I have to minimise a function where the gradient can be computed almost for free along the function itself, but I don’t know how to take advantage of it. If a call to the gradient is always preceded by a function call in the same point, I can just store it in the class; is this behaviour guaranteed?

Otherwise, I could implement a memoize pattern and keep the last n gradients, but that would obviously be more work.

Also, I would like to compute the gradient in place. Is this a problem? Does any of the algorithms require the knowlege of the gradient in more than one point at the same time?

I am doing convex optimisations in tens of thousands of dimensions, so I am trying to keep the allocations to a minimum.

This is a pretty common use case in PDE constrained optimization, so I’ve setup the code accordingly to handle this case. Specifically, at every iteration, Optizelle is guaranteed to calculate the gradient first, then the objective. In addition, the gradient calculation is also guaranteed to be called exactly once per optimization iteration. Internally, we cache the gradient, so unless there’s a bug, we really only call the gradient function once per iteration.

In order to take advantage of simultaneous function/gradient solves, you need a small amount of memoization. Basically, everytime you do a gradient solve, cache the objective evaluation and the point in which you evaluated. Then, in the code for an objective solve, check if we’ve evaluated at this point before. If so, just return the calculated point.

Now, do not cache all objective calls. Only cache the objective value during a gradient solve. Basically, if a line-search or trust-region method wants to cut back, we want to have the objective value at the point where we calcualted the gradient readily available.

Basically, the code should look like this

f.eval(x)
if x=x_cached then
return f_cached
else
return eval_f(x)
f.grad(x)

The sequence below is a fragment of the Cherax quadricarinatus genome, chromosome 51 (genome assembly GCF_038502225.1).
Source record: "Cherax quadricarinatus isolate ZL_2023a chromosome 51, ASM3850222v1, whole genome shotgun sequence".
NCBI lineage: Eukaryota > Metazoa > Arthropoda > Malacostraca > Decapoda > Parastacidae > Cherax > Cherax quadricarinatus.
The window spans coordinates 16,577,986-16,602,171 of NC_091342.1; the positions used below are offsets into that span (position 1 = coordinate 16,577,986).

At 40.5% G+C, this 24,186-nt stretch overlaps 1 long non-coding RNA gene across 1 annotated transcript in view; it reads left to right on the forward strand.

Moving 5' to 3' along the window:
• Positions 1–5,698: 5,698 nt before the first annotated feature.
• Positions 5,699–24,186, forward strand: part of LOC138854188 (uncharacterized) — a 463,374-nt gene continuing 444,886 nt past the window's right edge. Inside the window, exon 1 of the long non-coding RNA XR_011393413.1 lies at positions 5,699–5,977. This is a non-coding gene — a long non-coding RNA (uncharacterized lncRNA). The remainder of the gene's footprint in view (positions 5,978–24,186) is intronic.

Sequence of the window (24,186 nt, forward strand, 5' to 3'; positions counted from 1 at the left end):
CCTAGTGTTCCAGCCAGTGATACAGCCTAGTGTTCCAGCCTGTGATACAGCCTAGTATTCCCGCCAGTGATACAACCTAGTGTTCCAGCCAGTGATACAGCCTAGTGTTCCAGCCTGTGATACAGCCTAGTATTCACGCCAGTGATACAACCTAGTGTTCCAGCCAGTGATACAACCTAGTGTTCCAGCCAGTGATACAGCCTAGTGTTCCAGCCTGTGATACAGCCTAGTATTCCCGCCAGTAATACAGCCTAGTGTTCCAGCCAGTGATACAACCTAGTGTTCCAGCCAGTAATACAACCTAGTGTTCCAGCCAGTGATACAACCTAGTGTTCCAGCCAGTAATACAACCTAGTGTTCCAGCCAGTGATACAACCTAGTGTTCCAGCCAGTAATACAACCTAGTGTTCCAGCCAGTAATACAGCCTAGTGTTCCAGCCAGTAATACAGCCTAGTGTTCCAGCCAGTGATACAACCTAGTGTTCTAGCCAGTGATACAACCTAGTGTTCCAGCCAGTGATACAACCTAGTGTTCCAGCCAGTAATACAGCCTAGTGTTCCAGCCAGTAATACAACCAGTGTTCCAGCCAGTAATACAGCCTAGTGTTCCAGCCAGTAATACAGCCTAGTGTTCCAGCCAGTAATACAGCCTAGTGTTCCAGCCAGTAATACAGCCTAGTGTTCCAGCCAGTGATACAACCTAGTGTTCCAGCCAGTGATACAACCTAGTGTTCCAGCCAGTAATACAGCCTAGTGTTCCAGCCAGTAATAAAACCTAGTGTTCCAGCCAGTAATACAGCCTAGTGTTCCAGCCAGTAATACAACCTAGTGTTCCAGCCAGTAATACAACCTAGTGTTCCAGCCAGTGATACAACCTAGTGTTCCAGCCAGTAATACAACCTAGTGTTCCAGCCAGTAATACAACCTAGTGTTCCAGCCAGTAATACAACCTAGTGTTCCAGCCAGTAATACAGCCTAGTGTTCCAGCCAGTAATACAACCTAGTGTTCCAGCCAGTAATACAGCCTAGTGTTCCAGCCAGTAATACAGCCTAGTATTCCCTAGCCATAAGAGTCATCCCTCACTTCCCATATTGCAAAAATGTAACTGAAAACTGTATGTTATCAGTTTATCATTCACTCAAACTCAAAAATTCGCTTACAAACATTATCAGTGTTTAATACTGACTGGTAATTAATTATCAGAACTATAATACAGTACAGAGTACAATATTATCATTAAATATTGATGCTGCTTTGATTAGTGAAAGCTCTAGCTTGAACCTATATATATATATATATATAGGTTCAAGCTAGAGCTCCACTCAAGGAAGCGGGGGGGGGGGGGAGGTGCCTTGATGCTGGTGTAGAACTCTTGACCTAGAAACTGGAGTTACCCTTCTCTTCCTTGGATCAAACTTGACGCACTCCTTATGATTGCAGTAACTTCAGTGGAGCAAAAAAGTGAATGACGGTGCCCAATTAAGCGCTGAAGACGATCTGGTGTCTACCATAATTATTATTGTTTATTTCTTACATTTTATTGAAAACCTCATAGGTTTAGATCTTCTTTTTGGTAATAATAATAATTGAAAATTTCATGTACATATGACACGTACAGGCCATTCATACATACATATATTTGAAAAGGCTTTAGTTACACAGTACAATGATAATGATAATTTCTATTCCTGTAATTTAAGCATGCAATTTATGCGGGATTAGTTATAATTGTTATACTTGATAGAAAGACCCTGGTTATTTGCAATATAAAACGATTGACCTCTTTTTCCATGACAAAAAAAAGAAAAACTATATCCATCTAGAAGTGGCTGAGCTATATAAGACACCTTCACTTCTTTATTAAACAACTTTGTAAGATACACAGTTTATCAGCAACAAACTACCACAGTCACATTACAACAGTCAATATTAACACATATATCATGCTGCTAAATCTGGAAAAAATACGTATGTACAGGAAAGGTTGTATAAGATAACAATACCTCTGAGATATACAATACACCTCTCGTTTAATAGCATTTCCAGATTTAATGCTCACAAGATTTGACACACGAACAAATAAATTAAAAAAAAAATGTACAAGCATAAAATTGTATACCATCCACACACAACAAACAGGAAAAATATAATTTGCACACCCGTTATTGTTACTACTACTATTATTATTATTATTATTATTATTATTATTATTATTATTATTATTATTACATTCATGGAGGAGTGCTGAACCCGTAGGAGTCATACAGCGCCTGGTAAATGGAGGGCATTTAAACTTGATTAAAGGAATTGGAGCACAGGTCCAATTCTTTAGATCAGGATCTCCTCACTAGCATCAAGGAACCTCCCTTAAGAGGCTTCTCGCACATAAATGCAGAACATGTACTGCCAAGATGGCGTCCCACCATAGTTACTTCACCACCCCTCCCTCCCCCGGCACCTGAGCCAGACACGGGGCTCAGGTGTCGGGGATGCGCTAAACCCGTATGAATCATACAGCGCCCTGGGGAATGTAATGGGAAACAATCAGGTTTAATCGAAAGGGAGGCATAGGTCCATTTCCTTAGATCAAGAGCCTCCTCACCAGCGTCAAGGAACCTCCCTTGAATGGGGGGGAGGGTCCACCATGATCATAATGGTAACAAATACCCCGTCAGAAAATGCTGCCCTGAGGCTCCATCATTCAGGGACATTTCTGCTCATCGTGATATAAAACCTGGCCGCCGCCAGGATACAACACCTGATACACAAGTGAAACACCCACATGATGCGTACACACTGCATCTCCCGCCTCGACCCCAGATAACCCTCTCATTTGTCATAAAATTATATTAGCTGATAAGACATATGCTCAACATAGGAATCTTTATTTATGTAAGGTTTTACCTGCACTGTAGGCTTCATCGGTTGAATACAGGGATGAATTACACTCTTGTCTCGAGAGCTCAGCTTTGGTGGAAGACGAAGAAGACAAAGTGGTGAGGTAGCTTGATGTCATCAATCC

x_cached=x
(f_cached,grad) = eval_f_and_grad(x)
return grad

Anyway, if you notice the gradient being called more than once per iteration, let me know and I’ll investigate.

Sorry I missed your followup question, but I did see the issue. The else branch in f.eval may be reached. Basically, imagine a situation where we’re doing a line search. In that instance, we’re going to be evaluating the objective at several different points during a single optimization iteration. Really, what the caching does is save us one objective evaluation per iteration and its the objective evaluation at the point where the gradient is evaluated.

As a longer comment, this is actually a feature that many of my clients requested over time. In truth, it doesn’t really save that much computation over the course of an optimization run. However, since we often run the first iteration of the optimization over and over again for debugging purposes, everyone seems to notice it. Certainly, it never hurts and it will make things faster.

I realised that a while after. Anyway, for my specific aplication, after memoizing the total running time goes down by a few percents, so definitely worth it.

Implementing the memoization as you suggested, using plain Numpy and on large vectors, is extremely fast, so I guess there is not much to gain performance-wise from implementing this under the hood.

Perhaps, the most flexible approach would be to make the f.grad optionally return the function, in which case f.eval is not called. But as I said, the difference is probably going to be under the percentage.

That’s not a bad idea since it seems like no one likes to implement the memoization on their own. Really, I did it this way because it meant that my mathematical valdiation of the code was easier; the semantics of a function with optional arguments is a bit more complicated. Another compromise may be to just provide another interface that derives off the ScalarValuedFunction interface and then does all the memoization for the user. There, they’d implement the function with the optional argument as you suggested. I need to figure out what this means in MATLAB/Octave, since we don’t use inheritance there, but I’ll keep this on my radar.